Hydroxyurea (Hydrea) inhibits the enzyme ribonu-cleotide reductase and thus depletes intracellular pools of deoxyribonucleotides, resulting in a specific impairment of DNA synthesis. The drug therefore is an S-phase specific agent whose action results in an accumulation of cells in the late G1- and early S-phases of the cell cycle.

Hydroxyurea is rapidly absorbed after oral administration, with peak plasma levels achieved approximately 1 to 2 hours after drug administration; its elimi nation half-life is 2 to 3 hours. The primary route of excretion is renal, with 30 to 40% of a dose excreted unchanged.

Hydroxyurea is used for the rapid lowering of blood granulocyte counts in patients with chronic granulocytic leukemia. The drug also can be used as maintenance therapy for patients with the disease who have become resistant to busulfan. Only a small percentage of patients with other malignancies have had even brief remissions induced by hydroxyurea administration.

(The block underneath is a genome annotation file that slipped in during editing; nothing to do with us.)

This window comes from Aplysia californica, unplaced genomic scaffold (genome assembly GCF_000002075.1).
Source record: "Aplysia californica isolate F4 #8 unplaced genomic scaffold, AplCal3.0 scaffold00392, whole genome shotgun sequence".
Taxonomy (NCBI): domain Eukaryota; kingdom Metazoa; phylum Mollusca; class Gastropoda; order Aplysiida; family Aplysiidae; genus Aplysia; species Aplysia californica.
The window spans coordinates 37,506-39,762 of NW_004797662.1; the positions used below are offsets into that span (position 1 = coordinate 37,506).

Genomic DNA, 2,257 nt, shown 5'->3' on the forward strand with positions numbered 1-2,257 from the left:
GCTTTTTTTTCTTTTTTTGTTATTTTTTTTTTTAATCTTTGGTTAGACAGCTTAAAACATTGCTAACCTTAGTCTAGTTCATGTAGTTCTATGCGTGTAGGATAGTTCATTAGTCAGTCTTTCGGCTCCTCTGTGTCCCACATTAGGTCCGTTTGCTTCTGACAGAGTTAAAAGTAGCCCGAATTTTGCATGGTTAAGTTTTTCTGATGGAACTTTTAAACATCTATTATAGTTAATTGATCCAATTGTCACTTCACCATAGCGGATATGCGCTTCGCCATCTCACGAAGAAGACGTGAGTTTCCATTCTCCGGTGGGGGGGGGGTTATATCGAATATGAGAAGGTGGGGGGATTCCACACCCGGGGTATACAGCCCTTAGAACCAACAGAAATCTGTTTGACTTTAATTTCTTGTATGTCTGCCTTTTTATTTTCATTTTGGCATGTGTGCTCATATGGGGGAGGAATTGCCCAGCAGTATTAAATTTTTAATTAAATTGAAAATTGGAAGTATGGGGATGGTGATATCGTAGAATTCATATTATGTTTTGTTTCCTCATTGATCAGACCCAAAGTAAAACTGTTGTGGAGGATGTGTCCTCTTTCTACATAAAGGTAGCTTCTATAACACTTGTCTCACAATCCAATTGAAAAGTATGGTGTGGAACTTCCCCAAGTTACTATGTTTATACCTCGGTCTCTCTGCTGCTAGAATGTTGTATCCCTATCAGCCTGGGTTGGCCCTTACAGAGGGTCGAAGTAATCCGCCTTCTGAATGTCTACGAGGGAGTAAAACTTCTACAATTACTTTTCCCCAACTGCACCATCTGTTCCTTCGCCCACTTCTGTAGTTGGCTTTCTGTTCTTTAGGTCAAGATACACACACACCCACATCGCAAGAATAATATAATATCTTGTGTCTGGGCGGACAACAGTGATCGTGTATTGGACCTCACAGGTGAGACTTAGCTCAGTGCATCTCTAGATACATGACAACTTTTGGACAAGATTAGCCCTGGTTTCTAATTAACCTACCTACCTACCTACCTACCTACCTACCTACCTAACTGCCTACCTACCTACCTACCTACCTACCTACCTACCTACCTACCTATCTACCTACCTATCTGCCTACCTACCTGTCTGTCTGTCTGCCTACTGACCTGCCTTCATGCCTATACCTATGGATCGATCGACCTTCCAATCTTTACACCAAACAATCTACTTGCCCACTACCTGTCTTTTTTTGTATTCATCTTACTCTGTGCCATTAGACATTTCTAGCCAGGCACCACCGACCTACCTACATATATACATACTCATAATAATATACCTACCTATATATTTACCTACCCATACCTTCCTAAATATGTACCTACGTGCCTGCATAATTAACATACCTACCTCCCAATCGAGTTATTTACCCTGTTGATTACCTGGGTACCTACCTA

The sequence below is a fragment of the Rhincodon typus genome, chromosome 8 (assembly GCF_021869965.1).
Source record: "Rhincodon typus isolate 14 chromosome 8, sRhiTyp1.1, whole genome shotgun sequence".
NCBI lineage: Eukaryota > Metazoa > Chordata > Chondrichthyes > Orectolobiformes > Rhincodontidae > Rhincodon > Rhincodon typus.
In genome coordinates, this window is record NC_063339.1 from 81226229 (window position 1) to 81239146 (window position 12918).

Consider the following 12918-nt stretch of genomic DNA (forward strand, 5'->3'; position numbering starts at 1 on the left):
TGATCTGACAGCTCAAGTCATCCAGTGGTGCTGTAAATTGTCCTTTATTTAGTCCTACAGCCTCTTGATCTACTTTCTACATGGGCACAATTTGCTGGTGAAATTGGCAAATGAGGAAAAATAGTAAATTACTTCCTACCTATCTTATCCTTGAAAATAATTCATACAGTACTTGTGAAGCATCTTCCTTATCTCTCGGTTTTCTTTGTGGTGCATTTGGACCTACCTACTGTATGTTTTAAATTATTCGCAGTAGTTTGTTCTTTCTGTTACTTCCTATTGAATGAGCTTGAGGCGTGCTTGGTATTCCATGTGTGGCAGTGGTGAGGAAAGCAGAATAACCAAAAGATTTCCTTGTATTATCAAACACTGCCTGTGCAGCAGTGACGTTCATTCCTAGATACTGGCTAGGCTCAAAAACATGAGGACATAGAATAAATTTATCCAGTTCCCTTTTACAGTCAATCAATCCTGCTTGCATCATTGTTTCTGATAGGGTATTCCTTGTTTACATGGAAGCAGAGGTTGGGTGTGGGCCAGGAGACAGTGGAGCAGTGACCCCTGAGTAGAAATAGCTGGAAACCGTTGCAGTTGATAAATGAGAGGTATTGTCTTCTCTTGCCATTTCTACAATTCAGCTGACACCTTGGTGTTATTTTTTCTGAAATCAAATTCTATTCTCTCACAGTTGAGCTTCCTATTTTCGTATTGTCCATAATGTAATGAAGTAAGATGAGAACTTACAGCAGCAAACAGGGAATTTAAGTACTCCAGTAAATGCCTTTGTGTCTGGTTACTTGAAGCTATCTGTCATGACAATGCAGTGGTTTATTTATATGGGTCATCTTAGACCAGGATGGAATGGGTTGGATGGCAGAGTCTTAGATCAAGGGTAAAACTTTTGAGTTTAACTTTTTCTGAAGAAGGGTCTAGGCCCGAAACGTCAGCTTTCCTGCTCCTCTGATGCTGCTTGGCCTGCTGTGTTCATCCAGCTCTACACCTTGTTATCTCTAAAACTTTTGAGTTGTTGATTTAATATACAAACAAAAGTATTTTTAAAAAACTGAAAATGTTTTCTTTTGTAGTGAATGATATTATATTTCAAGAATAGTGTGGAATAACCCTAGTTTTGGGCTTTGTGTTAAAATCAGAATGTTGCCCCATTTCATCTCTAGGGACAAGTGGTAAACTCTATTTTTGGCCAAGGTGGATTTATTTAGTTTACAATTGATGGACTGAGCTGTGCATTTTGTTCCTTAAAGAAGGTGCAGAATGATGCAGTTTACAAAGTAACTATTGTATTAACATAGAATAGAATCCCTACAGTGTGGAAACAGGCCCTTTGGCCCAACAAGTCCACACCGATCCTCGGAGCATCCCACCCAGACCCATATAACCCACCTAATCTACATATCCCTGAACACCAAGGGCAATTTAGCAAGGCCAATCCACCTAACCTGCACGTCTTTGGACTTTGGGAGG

Hematological toxicity, with white blood cells affected more than platelets, may occur. Megaloblastosis of the bone marrow also may be observed. Recovery is rapid, generally within 10 to 14 days after discontinuation of the drug. Some skin reactions, including hyper-pigmentation and hyperkeratosis, have been reported with chronic treatment.

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